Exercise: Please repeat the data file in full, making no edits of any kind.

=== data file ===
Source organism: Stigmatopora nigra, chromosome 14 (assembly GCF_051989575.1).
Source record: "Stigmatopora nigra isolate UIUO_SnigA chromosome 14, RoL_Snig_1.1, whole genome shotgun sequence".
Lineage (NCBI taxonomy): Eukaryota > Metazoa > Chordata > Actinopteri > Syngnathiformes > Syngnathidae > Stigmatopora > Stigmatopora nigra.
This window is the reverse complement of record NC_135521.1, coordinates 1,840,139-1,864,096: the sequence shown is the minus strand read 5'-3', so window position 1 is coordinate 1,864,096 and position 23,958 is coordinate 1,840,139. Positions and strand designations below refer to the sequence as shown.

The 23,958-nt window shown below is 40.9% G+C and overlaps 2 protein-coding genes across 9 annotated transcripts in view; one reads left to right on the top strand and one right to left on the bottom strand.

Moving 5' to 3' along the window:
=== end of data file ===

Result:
Source organism: Stigmatopora nigra, chromosome 14 (assembly GCF_051989575.1).
Source record: "Stigmatopora nigra isolate UIUO_SnigA chromosome 14, RoL_Snig_1.1, whole genome shotgun sequence".
Lineage (NCBI taxonomy): Eukaryota > Metazoa > Chordata > Actinopteri > Syngnathiformes > Syngnathidae > Stigmatopora > Stigmatopora nigra.
This window is the reverse complement of record NC_135521.1, coordinates 1,840,139-1,864,096: the sequence shown is the minus strand read 5'-3', so window position 1 is coordinate 1,864,096 and position 23,958 is coordinate 1,840,139. Positions and strand designations below refer to the sequence as shown.

The 23,958-nt window shown below is 40.9% G+C and overlaps 2 protein-coding genes across 9 annotated transcripts in view; one reads left to right on the top strand and one right to left on the bottom strand.

Moving 5' to 3' along the window: